In the 1970's, this excessive liquidity churned out by the central
banks found a home in commodities as the price of raw materials
went crazy. During the 1980's, investors piled into Japanese
assets as stocks and real-estate soared. And in the 1990's, when
we were ushering in the new millennium, our world fell in love
with the technology, media and telecom sector. Each of these
booms was accompanied by rapid credit growth, heavy speculation
based on unrealistic expectations and unfortunately they all
met their common fate - the eventual bust!
Since the "tech wreck" in 2000, this excessive capital
floating around the system has found a refuge in real-estate.
Today, the public's money is predominantly in property and everyone
is convinced that the current boom will last forever. "What
me worry? Nah, real-estate always goes up!" seems to be
the common argument. Allow me to share a secret - no asset-class
goes up in a straight line and property investors may be in for
a rude shock if interest-rates continue to rise, which in my
view is inevitable.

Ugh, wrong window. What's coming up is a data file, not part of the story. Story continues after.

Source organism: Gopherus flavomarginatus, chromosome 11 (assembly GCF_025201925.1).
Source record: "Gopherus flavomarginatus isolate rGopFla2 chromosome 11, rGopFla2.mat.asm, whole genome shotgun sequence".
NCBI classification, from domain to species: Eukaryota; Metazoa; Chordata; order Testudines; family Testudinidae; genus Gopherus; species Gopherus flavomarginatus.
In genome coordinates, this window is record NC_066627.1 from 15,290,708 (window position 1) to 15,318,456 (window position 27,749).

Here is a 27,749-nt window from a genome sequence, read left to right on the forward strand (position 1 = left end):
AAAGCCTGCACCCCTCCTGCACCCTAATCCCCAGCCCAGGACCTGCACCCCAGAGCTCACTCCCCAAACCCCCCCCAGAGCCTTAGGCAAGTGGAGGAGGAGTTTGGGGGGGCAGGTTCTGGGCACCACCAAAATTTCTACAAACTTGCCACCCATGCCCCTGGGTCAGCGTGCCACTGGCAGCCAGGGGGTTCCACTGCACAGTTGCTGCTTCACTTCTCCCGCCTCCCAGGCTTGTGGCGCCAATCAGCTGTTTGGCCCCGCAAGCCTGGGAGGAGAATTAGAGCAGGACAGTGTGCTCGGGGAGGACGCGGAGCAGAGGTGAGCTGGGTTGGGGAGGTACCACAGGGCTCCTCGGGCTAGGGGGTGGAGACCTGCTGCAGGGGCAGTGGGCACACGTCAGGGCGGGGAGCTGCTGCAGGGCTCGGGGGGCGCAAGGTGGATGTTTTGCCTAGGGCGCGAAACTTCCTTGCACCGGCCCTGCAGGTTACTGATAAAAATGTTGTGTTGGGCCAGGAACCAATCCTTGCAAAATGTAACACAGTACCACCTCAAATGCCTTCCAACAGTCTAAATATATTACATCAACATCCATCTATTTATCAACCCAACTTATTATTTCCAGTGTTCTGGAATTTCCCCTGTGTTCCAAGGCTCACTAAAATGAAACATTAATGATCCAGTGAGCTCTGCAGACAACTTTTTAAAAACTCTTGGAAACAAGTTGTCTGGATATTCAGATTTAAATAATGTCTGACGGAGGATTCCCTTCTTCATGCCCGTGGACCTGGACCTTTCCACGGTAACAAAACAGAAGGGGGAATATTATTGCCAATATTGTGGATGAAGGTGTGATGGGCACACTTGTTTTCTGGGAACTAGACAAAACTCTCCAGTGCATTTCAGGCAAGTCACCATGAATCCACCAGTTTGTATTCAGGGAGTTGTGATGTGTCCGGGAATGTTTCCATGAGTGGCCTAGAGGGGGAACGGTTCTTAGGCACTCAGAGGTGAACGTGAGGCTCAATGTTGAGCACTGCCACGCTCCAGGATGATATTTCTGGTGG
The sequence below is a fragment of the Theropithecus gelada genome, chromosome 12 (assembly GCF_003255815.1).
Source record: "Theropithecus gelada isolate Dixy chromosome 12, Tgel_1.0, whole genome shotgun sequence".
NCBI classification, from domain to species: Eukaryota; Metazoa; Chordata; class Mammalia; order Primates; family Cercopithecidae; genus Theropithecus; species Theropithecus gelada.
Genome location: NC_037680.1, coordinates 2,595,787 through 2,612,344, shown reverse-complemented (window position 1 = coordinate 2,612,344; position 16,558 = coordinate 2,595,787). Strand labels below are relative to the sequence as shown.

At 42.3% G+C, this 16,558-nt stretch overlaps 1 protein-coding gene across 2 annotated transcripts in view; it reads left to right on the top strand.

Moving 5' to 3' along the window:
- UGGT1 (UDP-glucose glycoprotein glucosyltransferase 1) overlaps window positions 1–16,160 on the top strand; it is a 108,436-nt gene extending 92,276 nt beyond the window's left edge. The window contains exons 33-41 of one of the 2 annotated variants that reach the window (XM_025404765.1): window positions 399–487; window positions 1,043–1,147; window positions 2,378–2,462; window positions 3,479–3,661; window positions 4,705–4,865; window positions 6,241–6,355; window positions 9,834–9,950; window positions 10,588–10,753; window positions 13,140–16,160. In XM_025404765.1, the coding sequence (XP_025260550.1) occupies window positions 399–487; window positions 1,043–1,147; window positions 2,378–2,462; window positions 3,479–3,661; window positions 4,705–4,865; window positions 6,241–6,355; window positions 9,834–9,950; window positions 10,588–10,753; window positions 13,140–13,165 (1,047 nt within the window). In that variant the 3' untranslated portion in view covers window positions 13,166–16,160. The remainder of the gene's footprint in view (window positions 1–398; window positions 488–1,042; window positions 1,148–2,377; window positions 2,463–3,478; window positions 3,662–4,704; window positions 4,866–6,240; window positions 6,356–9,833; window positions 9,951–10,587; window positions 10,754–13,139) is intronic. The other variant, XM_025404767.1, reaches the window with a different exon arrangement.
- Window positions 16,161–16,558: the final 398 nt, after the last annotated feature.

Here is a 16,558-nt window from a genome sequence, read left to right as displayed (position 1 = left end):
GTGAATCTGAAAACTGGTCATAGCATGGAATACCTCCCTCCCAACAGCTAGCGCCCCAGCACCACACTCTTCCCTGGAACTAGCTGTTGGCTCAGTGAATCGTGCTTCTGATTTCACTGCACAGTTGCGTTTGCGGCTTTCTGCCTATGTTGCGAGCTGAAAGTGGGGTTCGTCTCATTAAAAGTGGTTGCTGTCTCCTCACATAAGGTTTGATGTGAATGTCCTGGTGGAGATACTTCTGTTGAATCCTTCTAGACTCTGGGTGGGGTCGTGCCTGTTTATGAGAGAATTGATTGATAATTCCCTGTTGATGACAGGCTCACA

History has shown that rising interest-rates have always been
bad news for stocks, bonds and highly-leveraged properties. Will
this time be different? I guess we'll find out!
THE FUTURE - I must admit that I don't have a crystal
ball, but wait, neither does anybody else. In the business of
investing, we're always dealing with change and all we have in
our arsenal are probabilities based on the ongoing developments
around us. At present, I'm most certain about the following mega-trends,
which are likely to intensify over the coming decade -
- Transfer of
wealth from the West to the emerging world
- Transfer of
capital from financial to tangible assets
I base my above
forecasts on the fact that due to globalisation and the opening
up of China and India, 2.3 billion people have now entered the
workforce and these people are hungry for success and a better
quality of life. After having lived in dismal poverty for decades,
the middle-class in these developing countries has now "tasted
blood" and it is determined to catch-up with the West.
To be perfectly honest, China is much more developed and its
infrastructure far superior than India's. In fact, I would argue